I was discussing yesterday with an American friend about the forthcoming vote in the U.S. Senate on the opioid response package and how it is just another example of racialized policymaking. Even a form of social construction of policy target groups. When you think about the policies the US government tends to adopt regarding substance abuse, it’s obvious that these policies are, without exception, resulting from the way you frame de discourse and the terminology you use in the public space. Words have consequences, language is performative because it frames reality and consummates an action.
When it comes to drug consumption and abuse, U.S. policymakers usually discuss the topic through two disparate and racialized discourse lenses. On the one hand, when the press or politicians talk about the opioid crisis in the midwestern US, which affects mostly blue collar and poor white demographics, the terminology used is medical in nature: “opioid epidemic”, “health crisis”, “substance-abuse”, “overdose crisis,” and so on. On the other hand, when they are discussing the same issue affecting the black communities, the same actors usually make use of a different terminology, such as: “war on drugs”, “trafficking”, “illicit drug”, “addict”, “criminals” and so on. One cannot escape the obvious racial dichotomy that exists in the public use of these words.
When it affects a certain demographic, the issue is medicalized and resources are allocated to alleviate and help the victims, which are seen as injured, as in need of help. When the same issue affects another demographic, the approach is entirely the opposite: they are seen as criminals unwilling to stop consuming illicit substances. Thugs that intentionally break the law for their own pleasure. The discrimination is obvious to any reasonable individual.
From these distinct discursive approaches towards the same issue emerge two different policy approaches. In the first case, substance abuse among whites is medicalized and resources are allocated toward treatment, prevention, and preemption. In the second case, substance abuse is criminalized and resources are allocated for the imprisonment of „criminal” addicts. The terminology matters! The words we use, the narratives we build, define the playing field and subsequently constrain and direct policy action.
But even before we get to discuss policy, we should ask ourselves why is drug consumption a problem? Why should we, as a society, care that some people have become addicted to certain psychotropic substances? Why should it be of public concern and not simply a private problem of the affected person and maybe his or her family? We definitely don’t care, as a society, about most of the individual problems affecting all of us separately.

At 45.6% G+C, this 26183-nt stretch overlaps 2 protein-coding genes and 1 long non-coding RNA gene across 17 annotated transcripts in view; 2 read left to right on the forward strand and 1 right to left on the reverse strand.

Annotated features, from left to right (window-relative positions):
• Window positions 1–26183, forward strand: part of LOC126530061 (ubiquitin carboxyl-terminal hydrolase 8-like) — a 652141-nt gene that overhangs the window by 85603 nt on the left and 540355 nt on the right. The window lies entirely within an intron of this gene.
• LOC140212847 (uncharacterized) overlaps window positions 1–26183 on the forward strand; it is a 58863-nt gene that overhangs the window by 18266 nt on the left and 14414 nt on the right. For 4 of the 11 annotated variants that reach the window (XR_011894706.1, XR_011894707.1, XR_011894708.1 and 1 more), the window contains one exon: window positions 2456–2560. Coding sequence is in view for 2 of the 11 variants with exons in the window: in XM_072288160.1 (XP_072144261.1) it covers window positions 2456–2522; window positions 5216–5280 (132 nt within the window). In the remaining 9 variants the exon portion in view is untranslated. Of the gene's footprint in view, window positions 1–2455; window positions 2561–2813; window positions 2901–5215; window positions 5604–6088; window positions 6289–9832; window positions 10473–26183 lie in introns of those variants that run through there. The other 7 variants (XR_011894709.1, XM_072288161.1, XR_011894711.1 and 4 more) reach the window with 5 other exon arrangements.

We may find many humanitarian reasons to consider an individual problem as a public concern, but society as a whole cynically cares only about those issues that produce negative externalities. We care only when it affects us or the community as a whole. When this happens, the state intervenes to alleviate, control, or eliminate the unwanted externalities. In this case, by resolving the cause of the problem. The issue needs not to be objectively real, but only to be perceived as such in order for the government to act.
So, why is opioid consumption a public concern? Because it produces negative externalities. Drug consumption increases health care expenditures, decreases economic productivity, produces unwanted social behavior that derives from the addiction (e.g. stealing to buy drugs), and in some cases reduces the relative size of the labor force. This list is obviously not exhaustive. If we focus on these negative externalities, which have a significant impact on local communities, the general welfare, and the public good (in any way we define it), then it becomes quite obvious to any reasonable person that criminalizing the issue will not improve the general welfare. It will not alleviate the negative externalities caused by the phenomenon in question. If we care about the general welfare and individual autonomy, then we cannot treat drug consumption as a criminal phenomenon that requires punitive measures, except if the intent is different. Considering that the criminalization of substance abuse decreases the general welfare of the communities affected and attacks individual autonomy, then you will want to pursue such a line of action only if you are malicious in your intent towards those communities and people. Framing substance abuse in criminal terms can only show hostility towards the victim.
Therefore, substance abuse should be medicalized, not criminalized. From heroin consumption down to weed smoking, all of them should be treated as medical problems and be decriminalized. The same way we treat tobacco use or alcoholism. A racial inclusive and non-discriminatory policy towards substance abuse mandates that the state provide not only equal treatment to all but also equal opportunities. And equal opportunities means equal access to professional treatment for those in need and a focus on the needs of the communities affected.